A bank has also begun using the Touch ID system, but not quite in the same way you have already learned about. It requires users to not only go through fingerprint verification, but also to prove their identities through voice, too.

Specifically, 15 million customers in the United Kingdom who use HSBC Bank have the chance to do away with passwords and security questions in favor of these newer verification methods. According to reports the vocal recognition system checks over 100 things that make a person’s voice his or her own, and it will work even if the user is sick.


Does Touch ID Pose a Security Risk?

As with all new technologies, some people have security concerns about Touch ID and wonder whether there are ways to reduce the threat of supposed shortcomings. The main risks centered around Touch ID are based on the fact that analysts say it is possible to replicate a person’s fingerprint by using a variety of methods, from photographs to Play-Doh.

It is difficult to limit access among multiple authorized users of a device, too. This reality may be problematic if Touch ID-enabled devices are distributed throughout a workplace, but there are not enough for each person to have their own. It may become impossible to track purchases made through the gadget unless company leaders agree on a certain person who is solely responsible for buying things through the device. 

Another suggested workaround is to have multiple users each use a different digit to log into the device since it is possible to save multiple fingerprint images via the Settings section of an Apple device. This solution could work, but it is a less-than-ideal option.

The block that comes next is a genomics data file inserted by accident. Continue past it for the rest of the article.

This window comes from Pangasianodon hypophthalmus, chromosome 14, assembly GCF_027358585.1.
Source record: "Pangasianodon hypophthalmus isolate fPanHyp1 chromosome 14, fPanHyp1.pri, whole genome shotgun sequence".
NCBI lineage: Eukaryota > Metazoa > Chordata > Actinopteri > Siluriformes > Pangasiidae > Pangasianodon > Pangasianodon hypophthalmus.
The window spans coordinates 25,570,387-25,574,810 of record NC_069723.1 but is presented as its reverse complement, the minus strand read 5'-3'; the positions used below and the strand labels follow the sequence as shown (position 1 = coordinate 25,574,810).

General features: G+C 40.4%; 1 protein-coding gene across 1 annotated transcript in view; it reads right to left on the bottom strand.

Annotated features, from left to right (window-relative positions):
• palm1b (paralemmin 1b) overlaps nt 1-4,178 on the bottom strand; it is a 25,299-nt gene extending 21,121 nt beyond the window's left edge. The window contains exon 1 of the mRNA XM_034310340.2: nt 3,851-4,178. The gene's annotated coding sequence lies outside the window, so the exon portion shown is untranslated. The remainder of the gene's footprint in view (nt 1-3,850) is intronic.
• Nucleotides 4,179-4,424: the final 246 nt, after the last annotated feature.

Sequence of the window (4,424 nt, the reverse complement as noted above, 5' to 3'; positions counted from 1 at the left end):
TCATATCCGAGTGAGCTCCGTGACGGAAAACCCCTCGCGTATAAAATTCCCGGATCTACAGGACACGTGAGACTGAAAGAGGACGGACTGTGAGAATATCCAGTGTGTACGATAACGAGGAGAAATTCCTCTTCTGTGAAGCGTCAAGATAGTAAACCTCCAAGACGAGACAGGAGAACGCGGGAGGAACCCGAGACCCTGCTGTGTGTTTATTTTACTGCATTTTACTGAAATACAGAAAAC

However, there are other ways to minimize the associated security risks, and especially those related to fingerprint transfers. During controlled experiments, hackers were able to trick the Touch ID technology by taking a photograph of a fingerprint that had transferred to a glass surface. However, in those cases, the index finger’s print was always used. 

With that in mind, it is smart to get into the habit of only unlocking your device with a pinky or ring finger. It is less likely prints from those fingers could be swiftly swiped from common glass items like beverage containers and tabletops. 

How does Play-Doh come into play as a possible security shortcoming? Experts say you should not worry about children’s clay eventually becoming a serious threat to your smartphone. That is because although researchers were able to make Touch ID-enabled devices respond to fingerprint impressions captured in Play-Doh, they only worked after the phone’s rightful owner pressed a fingertip into the substance for five minutes to transfer the print. 

Tech experts also recommend setting up a two-stage authentication system where a person has to use his or her fingerprint, plus voice authentication, to gain access and make purchases. It has been suggested if individuals are extremely concerned about keeping themselves and their information secure when using Touch ID technology, they should only depend on fingerprint authentication when it is also accompanied by another type of verification method. Besides the voice recognition software relied upon by HSBC Bank, facial recognition technology has also been put forward as something that might be a smooth and secure complement to Touch ID.


Final Thoughts

All in all, hacking Touch ID is not an easy task. As Marc Rogers puts it, it requires the skills, academic research and the patience of a Crime Scene Technician. Yet this does not mean that the system is not prone to being hacked. Then again, what system is?

With all these things in mind, users and developers should weigh the costs and benefits of using this type of authentication for some e-commerce transactions. They should also stay abreast of emerging security threats that could indicate hackers have become wiser to the ways to infiltrate Touch ID-capable devices.